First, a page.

And I am an over eater, not too anonymous.
I have a name, a face, a story and a personality.
Few people around me know about my emotional eating. Some people may have no idea.
My relationship with food has always been very complicated. Perhaps it has been the most difficult relationship I ever had in my life. It started when I was 8 years old.
Due a medical condition, I had to use lots of cortisone. As you might be aware, cortisone can cause a big increase on weights. To prevent an excessive gain of weights, my parents put me on a diet – I was already a bit ‘full’. As a result, from the age of 8 I started to develop a complicated relationship with food and my body. Since I was not allowed to eat the “unhealthy food”, I would secretly eat everything I could when I had the chance – and, of course, I would hide the tracks afterwards. When my parents were not home, I would stuff myself with food to compensate my deprivation. I still remember the “treasure hunt” in my house, looking for my precious treasure: chocolate. Or when I was in friends’ house, or outside and I had few spare coins with me, I had no doubt on what to buy: sugar. Any size, shape, taste. Everything was good enough.
It could be easy to blame my parents for my eating disorder, but I know they love me and I know that they put me on a diet for my health, to give me my best chances. They did it in good faith – so thank you Mum, thank you Dad!
Who knows, perhaps if it wasn’t for my first diet at the age of 8 I was not going to be here, to write about my eating disorder. Perhaps, if it wasn’t for this eating disorder I won’t be who I am today.
Now, of course in good days I like to see my “being powerless in front of food” as a learning opportunity. But in other days I see it in a very different way. I would just blame myself, asking myself ‘what’s wrong with me’ alimenting a negative state of mind.
You know, it is pretty easy to blame ourselves for ‘not being good enough’. Then it becomes a spiral of shame. Food is an addiction and as every addiction it follows the ‘5 point of addiction’ : shame, look for quick fix, fulfillment, guilt and back to shame. Pretty much it works this way
1 I feel very unhappy about something. I feel I was not good enough in that situation or it is my own fault if it happened to me because I am not good enough.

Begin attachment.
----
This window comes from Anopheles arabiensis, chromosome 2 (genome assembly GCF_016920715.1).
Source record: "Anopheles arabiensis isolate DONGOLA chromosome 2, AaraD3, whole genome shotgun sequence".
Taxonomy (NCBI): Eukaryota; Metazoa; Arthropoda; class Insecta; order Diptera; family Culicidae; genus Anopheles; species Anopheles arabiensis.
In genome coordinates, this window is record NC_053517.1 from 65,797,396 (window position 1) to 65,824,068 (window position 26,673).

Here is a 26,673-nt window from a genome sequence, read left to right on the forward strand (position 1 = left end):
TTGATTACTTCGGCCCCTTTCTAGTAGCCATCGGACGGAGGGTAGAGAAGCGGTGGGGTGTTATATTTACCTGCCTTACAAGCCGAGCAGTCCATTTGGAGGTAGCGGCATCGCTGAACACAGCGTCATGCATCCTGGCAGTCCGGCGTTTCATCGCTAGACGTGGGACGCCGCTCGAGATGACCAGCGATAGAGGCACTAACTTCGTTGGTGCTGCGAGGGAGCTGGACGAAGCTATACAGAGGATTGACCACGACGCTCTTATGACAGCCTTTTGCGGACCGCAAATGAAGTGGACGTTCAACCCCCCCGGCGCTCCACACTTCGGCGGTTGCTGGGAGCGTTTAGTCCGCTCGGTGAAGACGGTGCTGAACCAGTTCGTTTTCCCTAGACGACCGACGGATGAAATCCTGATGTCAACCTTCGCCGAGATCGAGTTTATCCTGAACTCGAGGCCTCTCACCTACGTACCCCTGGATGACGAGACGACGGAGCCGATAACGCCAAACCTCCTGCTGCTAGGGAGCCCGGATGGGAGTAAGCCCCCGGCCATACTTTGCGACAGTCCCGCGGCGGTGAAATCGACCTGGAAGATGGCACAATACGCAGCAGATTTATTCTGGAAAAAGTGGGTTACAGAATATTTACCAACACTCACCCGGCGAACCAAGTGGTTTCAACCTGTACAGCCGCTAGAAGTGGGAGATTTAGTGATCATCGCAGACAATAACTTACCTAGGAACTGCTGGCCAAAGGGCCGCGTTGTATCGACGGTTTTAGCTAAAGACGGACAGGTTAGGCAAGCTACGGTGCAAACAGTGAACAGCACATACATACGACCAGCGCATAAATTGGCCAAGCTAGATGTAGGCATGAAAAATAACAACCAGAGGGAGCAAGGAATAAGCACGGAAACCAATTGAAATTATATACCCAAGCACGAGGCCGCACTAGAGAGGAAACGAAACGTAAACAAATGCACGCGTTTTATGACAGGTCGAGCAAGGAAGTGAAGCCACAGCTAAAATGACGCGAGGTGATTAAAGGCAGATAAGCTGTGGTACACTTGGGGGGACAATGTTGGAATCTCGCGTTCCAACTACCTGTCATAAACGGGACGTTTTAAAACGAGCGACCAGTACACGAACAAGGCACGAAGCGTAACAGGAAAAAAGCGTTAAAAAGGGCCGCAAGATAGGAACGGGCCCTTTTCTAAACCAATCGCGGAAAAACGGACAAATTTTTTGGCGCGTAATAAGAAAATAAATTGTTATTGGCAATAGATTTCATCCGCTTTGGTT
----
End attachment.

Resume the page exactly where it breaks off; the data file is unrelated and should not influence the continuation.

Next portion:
2 I am so overwhelmed. I feel like I either need to relax or either need to punish myself because I am not good enough. I need to find that minutes of peace, relief.
3 Biscuits are always there for me. They help me to relax. They accept me the way I am. They give me peace, they do not judge me. The melted chocolate on my mouth makes me feel like in heaven.
4 Why did I just finished a full pack of digestive biscuits and a big back of crisps? Why did I just lost control over food? Why am I not even able to control what I eat? If I can’t control the way I eat, how can I control my life?
5 Shame. Shame on me, I am not good enough.
And here we go again.
That’s me, for most of my life. You probably didn’t see this happening, you probably had not idea, but that’s ok. To be honest, I am not looking for anyone pity, I used to pity myself a lot but pity has no more room in my life. We all have a story, we all have issues – shit happen all the time, we all have a lack of self-esteem or a wee addiction, whatever is food, tv, social media, alcohol, games or shopping. We are all humans and, as human beings, we are all struggling in a way or another.
Now, teen Silvia is a very different person from adult Silvia. I worked a lot on my self-esteem, I worked a lot on my dreams. Present Silvia is definitely a much more positive and loving person than she used to be. I worked on myself hard, built myself out of love rather than hate. When I was 22 years old I decided to change my life, my destiny. I decided to define myself for how good I was inside rather than how much I weighted – although if goodness was measured in weights I was definitely winning!!
Why about this blog?
It is mainly a selfish reason. First of all I want to admit I have a problem. Lately I have been struggling with my old way of thinking, like almost everyday I have been finishing a pack of biscuits. I am worried I am going to get stock into it again and I do not want for this to happen. I want to learn again how to see my addiction as a learning opportunity, a way to see things in a different prospective, to question and challenge myself in a more positive way, in a more compassionate way.
Also, lately I have been speaking about my problem with few people and I realized that it is a more common issue than I thought it was – other people are just better at hiding it. As a result, it is an invitation to start this self-discovering journey together.
From today, i want to stop being ashamed about my eating disorder. I want to be curious and learn from it. As we say in Italy: “not everything comes to harm” and that’s the attitude I want to adapt.